CHRISTOPHER WEST writes: The twentieth century witnessed significant developments in the Church’s theology of marriage, beginning with Pope Pius XI’s 1930 encyclical Casti Connubii, passing through the Second Vatican Council and Pope Paul VI’s encyclical Humanae Vitae, and culminating in the manifold writings and original insights of Pope John Paul II. In fact, over two thirds of what the Catholic Church has ever said about marriage in her two thousand year history has come from John Paul II’s pontificate.
The Second Vatican Council marked a shift from a merely “juridical” presentation of marriage, typical of many previous Church pronouncements, to a more “personalist” approach. In other words, rather than focusing merely on the objective “duties,” “rights,” and “ends” of marriage, the Council Fathers emphasized how these same duties, rights, and ends are informed by the intimate, interpersonal love of the spouses. “Such love, merging the human and the divine, leads the spouses to a free and mutual gift of themselves, a gift providing itself by gentle affection, and by deed; such love pervades the whole of their lives, growing better and growing greater by its generosity.”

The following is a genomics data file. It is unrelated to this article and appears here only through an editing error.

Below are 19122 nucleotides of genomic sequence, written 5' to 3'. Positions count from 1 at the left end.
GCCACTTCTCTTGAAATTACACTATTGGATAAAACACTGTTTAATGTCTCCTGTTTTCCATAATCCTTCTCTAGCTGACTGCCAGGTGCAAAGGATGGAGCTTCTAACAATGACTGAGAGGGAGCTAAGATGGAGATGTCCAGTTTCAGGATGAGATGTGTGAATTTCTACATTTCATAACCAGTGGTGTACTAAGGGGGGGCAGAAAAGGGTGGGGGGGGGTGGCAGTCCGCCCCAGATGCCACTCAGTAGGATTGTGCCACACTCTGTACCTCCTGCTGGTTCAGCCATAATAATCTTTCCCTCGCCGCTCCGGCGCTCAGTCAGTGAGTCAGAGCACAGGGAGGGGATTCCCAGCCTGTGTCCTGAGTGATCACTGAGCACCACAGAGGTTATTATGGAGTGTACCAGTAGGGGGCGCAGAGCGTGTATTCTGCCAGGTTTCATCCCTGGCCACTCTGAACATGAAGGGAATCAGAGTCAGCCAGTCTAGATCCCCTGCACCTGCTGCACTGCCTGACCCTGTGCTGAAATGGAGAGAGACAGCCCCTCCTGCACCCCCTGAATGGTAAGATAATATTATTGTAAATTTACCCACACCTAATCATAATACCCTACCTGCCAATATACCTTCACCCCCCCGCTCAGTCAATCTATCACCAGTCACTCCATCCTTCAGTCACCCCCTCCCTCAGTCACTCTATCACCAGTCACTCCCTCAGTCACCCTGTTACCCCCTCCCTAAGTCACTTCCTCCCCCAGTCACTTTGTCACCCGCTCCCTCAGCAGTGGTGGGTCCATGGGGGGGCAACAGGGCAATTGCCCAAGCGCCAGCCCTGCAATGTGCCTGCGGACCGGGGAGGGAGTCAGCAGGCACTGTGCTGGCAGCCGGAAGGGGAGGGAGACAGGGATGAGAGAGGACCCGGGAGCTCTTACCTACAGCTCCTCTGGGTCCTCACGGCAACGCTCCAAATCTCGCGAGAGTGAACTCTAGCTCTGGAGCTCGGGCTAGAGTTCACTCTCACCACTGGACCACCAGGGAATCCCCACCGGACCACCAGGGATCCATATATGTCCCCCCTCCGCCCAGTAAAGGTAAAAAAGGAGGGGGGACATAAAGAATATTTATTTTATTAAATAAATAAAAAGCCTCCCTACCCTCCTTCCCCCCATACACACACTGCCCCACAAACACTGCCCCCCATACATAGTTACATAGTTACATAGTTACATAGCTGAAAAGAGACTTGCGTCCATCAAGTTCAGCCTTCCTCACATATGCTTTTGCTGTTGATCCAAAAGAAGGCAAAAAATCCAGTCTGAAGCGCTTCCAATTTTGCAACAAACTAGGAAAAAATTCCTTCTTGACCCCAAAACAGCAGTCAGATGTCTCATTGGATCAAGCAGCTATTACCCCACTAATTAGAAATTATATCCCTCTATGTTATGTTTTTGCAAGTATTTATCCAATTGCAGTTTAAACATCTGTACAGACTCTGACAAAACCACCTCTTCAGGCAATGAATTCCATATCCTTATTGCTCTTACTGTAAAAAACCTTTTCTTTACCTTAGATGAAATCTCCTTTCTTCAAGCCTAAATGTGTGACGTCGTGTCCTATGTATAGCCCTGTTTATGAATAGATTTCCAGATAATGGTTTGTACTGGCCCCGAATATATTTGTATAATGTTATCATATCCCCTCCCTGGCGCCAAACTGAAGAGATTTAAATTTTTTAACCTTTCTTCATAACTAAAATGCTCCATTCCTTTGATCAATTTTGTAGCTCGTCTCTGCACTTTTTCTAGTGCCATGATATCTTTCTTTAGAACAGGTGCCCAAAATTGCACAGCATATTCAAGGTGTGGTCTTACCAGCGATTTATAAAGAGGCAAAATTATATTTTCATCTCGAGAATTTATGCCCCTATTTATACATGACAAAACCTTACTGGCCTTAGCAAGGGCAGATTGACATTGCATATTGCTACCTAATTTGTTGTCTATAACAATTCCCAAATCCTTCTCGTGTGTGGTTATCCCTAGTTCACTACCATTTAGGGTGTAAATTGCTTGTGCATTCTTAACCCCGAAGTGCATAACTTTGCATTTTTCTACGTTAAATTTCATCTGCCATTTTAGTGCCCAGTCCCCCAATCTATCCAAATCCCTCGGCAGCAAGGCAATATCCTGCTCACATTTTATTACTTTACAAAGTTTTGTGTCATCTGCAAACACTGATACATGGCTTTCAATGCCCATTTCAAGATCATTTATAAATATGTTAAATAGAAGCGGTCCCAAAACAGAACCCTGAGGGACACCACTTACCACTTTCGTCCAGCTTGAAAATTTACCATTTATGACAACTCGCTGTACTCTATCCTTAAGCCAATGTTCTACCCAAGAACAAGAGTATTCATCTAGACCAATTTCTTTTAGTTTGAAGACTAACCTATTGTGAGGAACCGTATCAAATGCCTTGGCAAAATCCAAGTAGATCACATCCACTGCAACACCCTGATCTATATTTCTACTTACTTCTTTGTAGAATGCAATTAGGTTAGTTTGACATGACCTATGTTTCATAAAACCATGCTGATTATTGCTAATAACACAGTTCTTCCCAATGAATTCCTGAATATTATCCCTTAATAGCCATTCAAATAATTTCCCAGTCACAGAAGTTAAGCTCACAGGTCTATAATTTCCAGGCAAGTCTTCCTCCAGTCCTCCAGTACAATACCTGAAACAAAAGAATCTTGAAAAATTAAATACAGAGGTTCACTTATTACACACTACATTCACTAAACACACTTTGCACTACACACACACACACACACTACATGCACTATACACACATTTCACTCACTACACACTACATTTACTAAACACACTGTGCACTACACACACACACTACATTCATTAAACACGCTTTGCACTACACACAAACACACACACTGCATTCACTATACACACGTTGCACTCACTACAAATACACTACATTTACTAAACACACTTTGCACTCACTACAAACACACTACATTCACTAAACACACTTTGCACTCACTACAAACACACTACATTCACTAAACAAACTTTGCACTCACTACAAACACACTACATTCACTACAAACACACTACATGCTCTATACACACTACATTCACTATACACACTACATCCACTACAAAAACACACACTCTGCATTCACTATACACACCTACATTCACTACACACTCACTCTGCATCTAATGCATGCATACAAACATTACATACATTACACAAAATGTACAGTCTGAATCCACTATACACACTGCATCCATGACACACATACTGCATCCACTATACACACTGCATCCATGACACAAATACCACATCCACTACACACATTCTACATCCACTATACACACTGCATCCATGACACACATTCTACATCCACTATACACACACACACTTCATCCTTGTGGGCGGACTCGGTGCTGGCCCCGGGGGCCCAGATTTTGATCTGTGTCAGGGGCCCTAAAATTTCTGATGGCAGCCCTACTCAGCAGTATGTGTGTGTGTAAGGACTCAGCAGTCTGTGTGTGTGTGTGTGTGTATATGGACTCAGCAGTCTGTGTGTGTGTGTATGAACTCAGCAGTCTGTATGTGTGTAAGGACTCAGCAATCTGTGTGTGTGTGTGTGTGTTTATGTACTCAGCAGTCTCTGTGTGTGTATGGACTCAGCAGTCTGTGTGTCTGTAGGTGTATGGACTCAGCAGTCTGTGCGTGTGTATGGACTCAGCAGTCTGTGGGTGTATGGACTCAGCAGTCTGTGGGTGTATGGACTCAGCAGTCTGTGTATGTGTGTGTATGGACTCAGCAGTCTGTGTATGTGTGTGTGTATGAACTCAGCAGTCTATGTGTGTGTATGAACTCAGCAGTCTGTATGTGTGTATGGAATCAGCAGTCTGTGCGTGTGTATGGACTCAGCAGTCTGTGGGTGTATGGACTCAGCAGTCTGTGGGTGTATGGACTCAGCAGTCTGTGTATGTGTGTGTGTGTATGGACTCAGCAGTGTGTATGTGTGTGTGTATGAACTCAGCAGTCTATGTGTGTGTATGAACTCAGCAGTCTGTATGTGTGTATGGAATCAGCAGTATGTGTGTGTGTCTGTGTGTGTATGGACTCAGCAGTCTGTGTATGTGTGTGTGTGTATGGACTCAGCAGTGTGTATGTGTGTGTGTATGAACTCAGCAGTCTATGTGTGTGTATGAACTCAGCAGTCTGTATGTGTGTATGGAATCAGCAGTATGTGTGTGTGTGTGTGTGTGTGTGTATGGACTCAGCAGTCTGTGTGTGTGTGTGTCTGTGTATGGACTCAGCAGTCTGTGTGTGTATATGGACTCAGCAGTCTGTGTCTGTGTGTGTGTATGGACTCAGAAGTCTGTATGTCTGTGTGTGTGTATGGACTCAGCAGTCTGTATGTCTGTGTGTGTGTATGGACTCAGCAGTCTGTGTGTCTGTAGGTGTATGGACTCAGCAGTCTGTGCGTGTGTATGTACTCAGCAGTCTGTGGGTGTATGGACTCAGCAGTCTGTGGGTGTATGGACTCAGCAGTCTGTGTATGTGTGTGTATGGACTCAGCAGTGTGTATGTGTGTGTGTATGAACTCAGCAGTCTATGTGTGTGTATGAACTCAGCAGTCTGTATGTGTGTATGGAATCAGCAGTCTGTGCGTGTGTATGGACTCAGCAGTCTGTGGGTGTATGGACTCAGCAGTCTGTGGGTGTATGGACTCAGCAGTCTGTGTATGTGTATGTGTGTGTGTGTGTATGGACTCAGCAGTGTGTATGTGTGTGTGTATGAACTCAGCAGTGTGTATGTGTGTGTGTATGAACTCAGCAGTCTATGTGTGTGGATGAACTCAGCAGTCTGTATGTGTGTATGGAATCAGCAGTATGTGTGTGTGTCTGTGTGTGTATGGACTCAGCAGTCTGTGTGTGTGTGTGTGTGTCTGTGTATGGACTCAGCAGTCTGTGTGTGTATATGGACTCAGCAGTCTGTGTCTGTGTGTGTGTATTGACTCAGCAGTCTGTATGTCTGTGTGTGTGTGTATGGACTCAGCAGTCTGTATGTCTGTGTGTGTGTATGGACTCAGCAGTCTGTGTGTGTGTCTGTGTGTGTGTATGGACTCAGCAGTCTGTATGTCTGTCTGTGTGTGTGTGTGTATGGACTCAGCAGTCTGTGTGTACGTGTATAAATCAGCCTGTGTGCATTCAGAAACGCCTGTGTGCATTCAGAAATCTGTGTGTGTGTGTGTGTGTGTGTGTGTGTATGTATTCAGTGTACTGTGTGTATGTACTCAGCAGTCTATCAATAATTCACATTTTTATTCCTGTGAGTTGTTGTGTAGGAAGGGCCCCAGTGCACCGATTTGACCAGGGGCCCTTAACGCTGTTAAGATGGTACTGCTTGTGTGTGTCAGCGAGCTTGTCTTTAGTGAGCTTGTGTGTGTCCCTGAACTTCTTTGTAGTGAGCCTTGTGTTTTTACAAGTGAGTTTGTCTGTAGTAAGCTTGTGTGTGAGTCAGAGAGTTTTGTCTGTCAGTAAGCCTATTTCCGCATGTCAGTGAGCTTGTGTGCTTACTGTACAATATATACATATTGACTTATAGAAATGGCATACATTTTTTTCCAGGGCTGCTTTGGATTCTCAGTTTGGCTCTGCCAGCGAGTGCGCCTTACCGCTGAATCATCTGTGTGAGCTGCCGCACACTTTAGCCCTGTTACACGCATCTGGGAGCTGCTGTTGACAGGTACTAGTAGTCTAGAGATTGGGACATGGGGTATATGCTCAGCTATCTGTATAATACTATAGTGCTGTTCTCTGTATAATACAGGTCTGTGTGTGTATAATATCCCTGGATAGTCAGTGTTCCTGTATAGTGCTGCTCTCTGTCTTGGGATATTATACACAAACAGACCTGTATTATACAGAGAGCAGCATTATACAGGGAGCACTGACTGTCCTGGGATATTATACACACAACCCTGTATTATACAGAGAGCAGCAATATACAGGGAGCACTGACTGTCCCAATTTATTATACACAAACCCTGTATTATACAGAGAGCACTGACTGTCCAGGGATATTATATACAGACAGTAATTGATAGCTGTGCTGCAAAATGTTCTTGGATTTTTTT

Explaining how conjugal love is a “merging of the human and the divine” is the task of a theology of marriage. While much more can and should be said than this article allows,we can at least present a basic marital theology. We’ll start with a definition of marriage gleaned from Vatican II and Canon Law, and then explain each of its points.